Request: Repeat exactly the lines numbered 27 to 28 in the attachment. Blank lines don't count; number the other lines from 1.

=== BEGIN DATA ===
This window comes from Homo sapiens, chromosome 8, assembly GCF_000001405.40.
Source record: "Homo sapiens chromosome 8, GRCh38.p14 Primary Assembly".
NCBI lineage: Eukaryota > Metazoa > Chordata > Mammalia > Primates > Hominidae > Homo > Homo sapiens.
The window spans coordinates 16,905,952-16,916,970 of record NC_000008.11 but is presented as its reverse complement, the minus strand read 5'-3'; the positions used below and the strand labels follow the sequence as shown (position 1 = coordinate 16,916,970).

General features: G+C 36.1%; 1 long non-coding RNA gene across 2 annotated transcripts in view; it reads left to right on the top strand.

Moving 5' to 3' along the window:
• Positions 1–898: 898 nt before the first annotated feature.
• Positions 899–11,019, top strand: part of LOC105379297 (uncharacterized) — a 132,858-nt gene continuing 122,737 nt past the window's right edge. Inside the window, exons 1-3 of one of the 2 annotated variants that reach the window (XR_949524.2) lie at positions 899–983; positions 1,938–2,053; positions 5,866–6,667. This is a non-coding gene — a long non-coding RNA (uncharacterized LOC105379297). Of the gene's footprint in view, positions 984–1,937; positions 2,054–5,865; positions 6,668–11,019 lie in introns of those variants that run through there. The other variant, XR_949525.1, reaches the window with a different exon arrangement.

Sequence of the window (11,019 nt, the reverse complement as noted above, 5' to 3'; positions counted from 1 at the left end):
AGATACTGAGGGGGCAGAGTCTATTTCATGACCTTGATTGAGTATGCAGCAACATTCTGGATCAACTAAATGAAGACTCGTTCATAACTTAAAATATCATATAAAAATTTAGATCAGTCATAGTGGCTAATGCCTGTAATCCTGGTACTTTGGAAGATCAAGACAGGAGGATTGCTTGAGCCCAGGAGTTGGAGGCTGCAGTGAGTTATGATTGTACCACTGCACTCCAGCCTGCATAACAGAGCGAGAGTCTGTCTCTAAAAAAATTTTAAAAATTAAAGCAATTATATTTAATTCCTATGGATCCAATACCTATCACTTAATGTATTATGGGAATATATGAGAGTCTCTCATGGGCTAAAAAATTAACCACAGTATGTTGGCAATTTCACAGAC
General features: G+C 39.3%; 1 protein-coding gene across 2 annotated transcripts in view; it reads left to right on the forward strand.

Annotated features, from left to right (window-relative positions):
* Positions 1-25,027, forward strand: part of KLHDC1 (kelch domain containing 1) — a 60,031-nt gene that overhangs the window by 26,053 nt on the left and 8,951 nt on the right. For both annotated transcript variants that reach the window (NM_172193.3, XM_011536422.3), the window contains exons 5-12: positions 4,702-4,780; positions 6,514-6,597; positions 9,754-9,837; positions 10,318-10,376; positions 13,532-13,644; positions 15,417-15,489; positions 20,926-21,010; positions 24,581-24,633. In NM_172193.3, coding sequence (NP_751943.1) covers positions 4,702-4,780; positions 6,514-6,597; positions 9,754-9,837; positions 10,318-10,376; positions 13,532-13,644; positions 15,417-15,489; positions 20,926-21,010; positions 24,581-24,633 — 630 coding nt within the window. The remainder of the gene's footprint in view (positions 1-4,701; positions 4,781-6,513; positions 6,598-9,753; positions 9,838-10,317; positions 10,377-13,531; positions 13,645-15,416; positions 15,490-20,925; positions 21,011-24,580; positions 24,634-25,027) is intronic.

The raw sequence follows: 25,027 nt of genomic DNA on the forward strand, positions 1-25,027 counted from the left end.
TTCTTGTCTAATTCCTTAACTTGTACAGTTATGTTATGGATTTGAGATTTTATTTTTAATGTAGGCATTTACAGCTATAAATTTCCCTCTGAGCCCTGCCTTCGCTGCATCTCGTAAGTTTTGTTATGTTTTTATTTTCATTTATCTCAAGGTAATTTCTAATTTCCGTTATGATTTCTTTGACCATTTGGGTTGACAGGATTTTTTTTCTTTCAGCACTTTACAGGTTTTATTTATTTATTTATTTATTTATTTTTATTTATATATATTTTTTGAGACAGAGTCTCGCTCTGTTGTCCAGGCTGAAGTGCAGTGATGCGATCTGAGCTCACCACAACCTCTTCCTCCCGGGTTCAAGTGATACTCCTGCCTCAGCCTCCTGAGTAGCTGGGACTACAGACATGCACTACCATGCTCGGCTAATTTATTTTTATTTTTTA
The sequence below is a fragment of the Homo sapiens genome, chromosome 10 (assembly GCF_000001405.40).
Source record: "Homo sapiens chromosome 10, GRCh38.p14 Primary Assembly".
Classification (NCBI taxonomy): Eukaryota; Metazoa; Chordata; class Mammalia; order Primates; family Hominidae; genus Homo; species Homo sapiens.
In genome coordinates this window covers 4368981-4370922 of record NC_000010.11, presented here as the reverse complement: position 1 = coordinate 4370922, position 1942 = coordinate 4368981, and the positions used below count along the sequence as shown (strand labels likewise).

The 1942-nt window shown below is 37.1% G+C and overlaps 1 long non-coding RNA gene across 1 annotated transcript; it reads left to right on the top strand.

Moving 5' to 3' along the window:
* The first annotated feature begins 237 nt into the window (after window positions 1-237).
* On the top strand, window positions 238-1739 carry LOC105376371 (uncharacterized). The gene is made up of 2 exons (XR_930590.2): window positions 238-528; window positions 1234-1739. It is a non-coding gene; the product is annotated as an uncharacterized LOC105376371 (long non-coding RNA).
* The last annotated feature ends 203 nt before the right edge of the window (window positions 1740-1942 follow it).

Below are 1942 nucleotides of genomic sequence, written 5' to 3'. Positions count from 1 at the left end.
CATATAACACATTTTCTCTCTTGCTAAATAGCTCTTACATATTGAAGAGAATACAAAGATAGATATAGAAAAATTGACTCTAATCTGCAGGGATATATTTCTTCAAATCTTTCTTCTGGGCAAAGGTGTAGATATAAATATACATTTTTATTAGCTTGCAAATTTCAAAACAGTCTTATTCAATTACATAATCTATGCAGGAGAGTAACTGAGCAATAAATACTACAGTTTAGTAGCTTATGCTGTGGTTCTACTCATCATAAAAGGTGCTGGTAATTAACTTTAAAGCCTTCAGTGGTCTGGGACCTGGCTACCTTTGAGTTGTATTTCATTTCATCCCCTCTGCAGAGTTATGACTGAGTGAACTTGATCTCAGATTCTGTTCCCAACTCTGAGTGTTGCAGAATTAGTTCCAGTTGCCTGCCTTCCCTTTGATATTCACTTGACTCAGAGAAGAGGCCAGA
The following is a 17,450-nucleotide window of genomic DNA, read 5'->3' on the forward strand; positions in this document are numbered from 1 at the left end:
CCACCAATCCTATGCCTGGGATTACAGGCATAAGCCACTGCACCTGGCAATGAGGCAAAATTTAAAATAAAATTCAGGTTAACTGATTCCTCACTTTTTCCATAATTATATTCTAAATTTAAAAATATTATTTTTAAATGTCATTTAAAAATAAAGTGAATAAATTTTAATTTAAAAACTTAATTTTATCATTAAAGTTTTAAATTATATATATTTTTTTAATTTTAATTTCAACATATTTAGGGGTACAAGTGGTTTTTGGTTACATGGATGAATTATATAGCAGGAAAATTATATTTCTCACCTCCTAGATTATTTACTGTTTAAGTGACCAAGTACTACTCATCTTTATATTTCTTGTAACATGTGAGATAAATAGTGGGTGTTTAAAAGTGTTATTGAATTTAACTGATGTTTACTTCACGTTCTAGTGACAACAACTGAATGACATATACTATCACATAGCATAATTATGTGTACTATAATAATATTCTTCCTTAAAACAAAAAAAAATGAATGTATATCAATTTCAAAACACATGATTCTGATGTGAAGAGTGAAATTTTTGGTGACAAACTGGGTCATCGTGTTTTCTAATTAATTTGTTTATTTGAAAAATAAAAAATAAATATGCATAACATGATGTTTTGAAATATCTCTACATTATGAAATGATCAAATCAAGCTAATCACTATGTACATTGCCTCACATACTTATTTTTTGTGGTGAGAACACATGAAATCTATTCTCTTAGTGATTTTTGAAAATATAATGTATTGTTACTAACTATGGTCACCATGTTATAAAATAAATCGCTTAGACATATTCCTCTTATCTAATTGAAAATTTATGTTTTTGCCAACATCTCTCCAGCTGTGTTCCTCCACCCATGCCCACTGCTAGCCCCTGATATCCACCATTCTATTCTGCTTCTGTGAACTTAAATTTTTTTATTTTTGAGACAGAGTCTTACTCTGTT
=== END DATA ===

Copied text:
The following is a 17,450-nucleotide window of genomic DNA, read 5'->3' on the forward strand; positions in this document are numbered from 1 at the left end:
CCACCAATCCTATGCCTGGGATTACAGGCATAAGCCACTGCACCTGGCAATGAGGCAAAATTTAAAATAAAATTCAGGTTAACTGATTCCTCACTTTTTCCATAATTATATTCTAAATTTAAAAATATTATTTTTAAATGTCATTTAAAAATAAAGTGAATAAATTTTAATTTAAAAACTTAATTTTATCATTAAAGTTTTAAATTATATATATTTTTTTAATTTTAATTTCAACATATTTAGGGGTACAAGTGGTTTTTGGTTACATGGATGAATTATATAGCAGGAAAATTATATTTCTCACCTCCTAGATTATTTACTGTTTAAGTGACCAAGTACTACTCATCTTTATATTTCTTGTAACATGTGAGATAAATAGTGGGTGTTTAAAAGTGTTATTGAATTTAACTGATGTTTACTTCACGTTCTAGTGACAACAACTGAATGACATATACTATCACATAGCATAATTATGTGTACTATAATAATATTCTTCCTTAAAACAAAAAAAAATGAATGTATATCAATTTCAAAACACATGATTCTGATGTGAAGAGTGAAATTTTTGGTGACAAACTGGGTCATCGTGTTTTCTAATTAATTTGTTTATTTGAAAAATAAAAAATAAATATGCATAACATGATGTTTTGAAATATCTCTACATTATGAAATGATCAAATCAAGCTAATCACTATGTACATTGCCTCACATACTTATTTTTTGTGGTGAGAACACATGAAATCTATTCTCTTAGTGATTTTTGAAAATATAATGTATTGTTACTAACTATGGTCACCATGTTATAAAATAAATCGCTTAGACATATTCCTCTTATCTAATTGAAAATTTATGTTTTTGCCAACATCTCTCCAGCTGTGTTCCTCCACCCATGCCCACTGCTAGCCCCTGATATCCACCATTCTATTCTGCTTCTGTGAACTTAAATTTTTTTATTTTTGAGACAGAGTCTTACTCTGTT